Yes. I said EASY espresso-rubbed Ropa Vieja with smoky sweet potatoes.
Here’s why it’s easy: because I figured out the secret to being a kitchen genius.
It’s called a Pressure Cooker.
(The second secret to being a kitchen genius is having a tiny Nom Nom Paleo doll cheering you on.)
But seriously. Pressure cooker.
At first, I was afraid to use it. I read the instruction manual about six times when I could’ve been watching Shahs of Sunset because I was just that concerned about using the thing correctly.
It’s actually incredibly easy to use. And it makes even the leanest, toughest cuts of meat tender and totally shreddable in forty-five minutes-ish. Which means it’s PERFECTLY OKAY that I forgot to turn on the crockpot that morning. (Who’s thinking about dinner in the morning? If you’re thinking about dinner in the morning, it just means your breakfast isn’t good enough.)
Infomercial script would say: “Better results in less time with this 6-quart miracle!”
I’ll be honest: this meal was a total accident. It was what I call a “throw n’ pray” meal. I threw a bunch of spices together. I threw in some espresso and some lime juice. I consulted the internet, which told me I was throwing together a thing called Ropa Vieja, which is foreign language for Old Clothes, not because of what it tastes like but because of what it looks like.
Cool, I thought. Lessens the likelihood that I was making something abominable. I prayed that THIS TIME everything wouldn’t end in tears and tantrums, as it usually does.
Miracles. And I even managed a nice lil’ side dish.
Here’s what I did and how I did it. Thanks be to the Pressure Cooker gods for smiling upon me.
Serves 2. (For several days.)
Time to table: 1 hour, or more if you’re unreasonably slow like me
What you’ll need
(All ingredients are available at Whole Foods or Natural Grocers/health sections; internet sources listed where applicable.)
For the spice blend (used for 3lb. flank steak. Adjust accordingly.)
Combine the following and set aside:
- 1 Tbs. Chili Powder
- 1/2 Tbs smoked paprika
- 1/2 Tbs. cumin
- 1 tsp. oregano
- 1/2 tsp. onion powder
- 1/4 tsp. garlic powder
- 1 Tbs. sea salt, or more to taste (I use Redmond)
- 1/2 Tbs. black pepper
- 1 Tbs. ground espresso (I use instant espresso, because it’s convenient and I’m lazy)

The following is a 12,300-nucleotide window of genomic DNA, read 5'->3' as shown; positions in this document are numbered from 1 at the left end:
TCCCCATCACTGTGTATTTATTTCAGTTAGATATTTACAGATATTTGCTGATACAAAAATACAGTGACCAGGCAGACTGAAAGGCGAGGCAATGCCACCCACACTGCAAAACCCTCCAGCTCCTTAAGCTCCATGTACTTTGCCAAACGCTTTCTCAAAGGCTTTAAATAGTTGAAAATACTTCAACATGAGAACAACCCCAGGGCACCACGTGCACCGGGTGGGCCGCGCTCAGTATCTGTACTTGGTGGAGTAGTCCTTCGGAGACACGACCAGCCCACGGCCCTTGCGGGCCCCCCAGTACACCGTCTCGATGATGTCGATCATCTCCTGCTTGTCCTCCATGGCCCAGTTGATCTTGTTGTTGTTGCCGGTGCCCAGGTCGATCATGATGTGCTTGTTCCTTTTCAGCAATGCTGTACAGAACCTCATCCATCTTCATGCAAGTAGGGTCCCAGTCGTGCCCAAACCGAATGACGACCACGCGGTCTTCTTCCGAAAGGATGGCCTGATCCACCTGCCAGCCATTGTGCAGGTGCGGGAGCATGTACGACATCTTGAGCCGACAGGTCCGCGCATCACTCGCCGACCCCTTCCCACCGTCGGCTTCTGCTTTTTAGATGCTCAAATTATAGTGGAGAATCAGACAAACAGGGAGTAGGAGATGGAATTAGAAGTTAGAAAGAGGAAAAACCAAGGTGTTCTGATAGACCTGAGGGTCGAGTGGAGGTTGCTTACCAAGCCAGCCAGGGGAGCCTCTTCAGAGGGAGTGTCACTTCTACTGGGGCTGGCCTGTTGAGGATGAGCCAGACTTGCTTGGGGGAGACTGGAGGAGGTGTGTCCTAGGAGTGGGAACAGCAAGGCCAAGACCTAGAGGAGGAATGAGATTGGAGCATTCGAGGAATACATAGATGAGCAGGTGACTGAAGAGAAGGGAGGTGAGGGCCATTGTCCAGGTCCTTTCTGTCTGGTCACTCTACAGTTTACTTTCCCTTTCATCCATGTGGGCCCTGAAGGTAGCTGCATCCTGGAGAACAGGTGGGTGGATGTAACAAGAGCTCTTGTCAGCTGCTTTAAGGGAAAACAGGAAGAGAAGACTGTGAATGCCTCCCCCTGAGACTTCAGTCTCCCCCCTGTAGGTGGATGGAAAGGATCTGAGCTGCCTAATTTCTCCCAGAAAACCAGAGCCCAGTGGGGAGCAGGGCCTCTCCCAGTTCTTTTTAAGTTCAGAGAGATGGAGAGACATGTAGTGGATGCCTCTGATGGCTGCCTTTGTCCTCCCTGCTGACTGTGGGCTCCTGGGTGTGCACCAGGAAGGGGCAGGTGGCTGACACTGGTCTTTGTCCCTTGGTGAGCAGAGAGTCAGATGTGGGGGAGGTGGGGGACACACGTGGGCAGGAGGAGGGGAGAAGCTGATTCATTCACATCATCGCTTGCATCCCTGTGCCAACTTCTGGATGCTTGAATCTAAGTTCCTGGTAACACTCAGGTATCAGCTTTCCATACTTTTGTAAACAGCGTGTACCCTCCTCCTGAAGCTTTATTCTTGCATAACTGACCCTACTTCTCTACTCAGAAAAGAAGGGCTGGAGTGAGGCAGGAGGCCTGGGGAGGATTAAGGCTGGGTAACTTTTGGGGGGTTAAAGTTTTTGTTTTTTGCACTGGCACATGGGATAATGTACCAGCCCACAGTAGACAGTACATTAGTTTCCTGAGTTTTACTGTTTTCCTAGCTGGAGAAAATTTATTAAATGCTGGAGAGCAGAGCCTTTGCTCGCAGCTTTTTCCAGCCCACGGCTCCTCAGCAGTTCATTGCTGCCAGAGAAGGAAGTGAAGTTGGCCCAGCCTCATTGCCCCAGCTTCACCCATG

For the sweet potatoes:
- one large sweet potato, peeled & cut into large chunks (large enough to yield 2 cups)
- 1/2 cup full-fat coconut milk or heavy whipping cream (other “milks” will not work, as they are too runny)
- reserve 1/2 Tbs. of the spice blend for the sweet potatoes
For the Ropa Vieja:
- 1 whole yellow onion, sliced
- juice of 1 lime
- One (1) 3-lb flank steak (adjust recipe accordingly if your flank steak is smaller or larger)
- 26-ish ounces chopped tomatoes in liquid (I use Pomi brand)
- 2 cups water
- 3 Tbs. coconut oil (or other stable cooking fat) for searing
What to do
- Coat the steak in the lime juice.
- Coat the steak in the spice blend, reserving 1/2 Tbs. for the sweet potatoes.
- Heat (medium-high heat) 2 Tbs. coconut oil in a heavy cast-iron skillet or dutch oven. Sear the flank steak on all sides, about 1 minute per side, then set aside (there will be some spice blend left in the skillet – to loosen, you can add a dash of water to help scrape them up.)
- Add 1 Tbs. coconut oil to skillet to saute the onions. Saute the onion until browned.
- Add 2 cups water to skillet. This will “deglaze” the skillet, allowing you to scrape up any leftover spices and onion bits. Pour this liquid into the pressure cooker or crock pot.
- Add tomatoes to pressure cooker or crock pot.
- Place flank steak in the pressure cooker or crock pot, in the liquid.
- Cook according to manufacturer’s instructions (mine said 45 minutes in the pressure cooker). For a crock pot, this would take 8 – 12 hours on low.
Meat is done when it can be easily shredded with a fork.
Right before meat is done cooking, steam sweet potato chunks for approximately 15 minutes. (It will probably take that long for pressure cooker to cool, so plan accordingly.) Remove, add coconut milk and spice blend, then mash or whip (I used this trusty thingy).
You’ll have a lot of cooking liquid left over, which you can either reduce into a “gravy” by boiling (or adding 1 Tbs. arrowroot flour (I have this brand) dissolved in 1/2 cup water and simmering until thick).
Pat self on back, smirk, do a superiority dance, and devour!
Be sure to let me know in the comments what you would have done differently, or how this recipe could be better!
Thanks for reading!
Liz Wolfe, NTP
Author of Eat the Yolks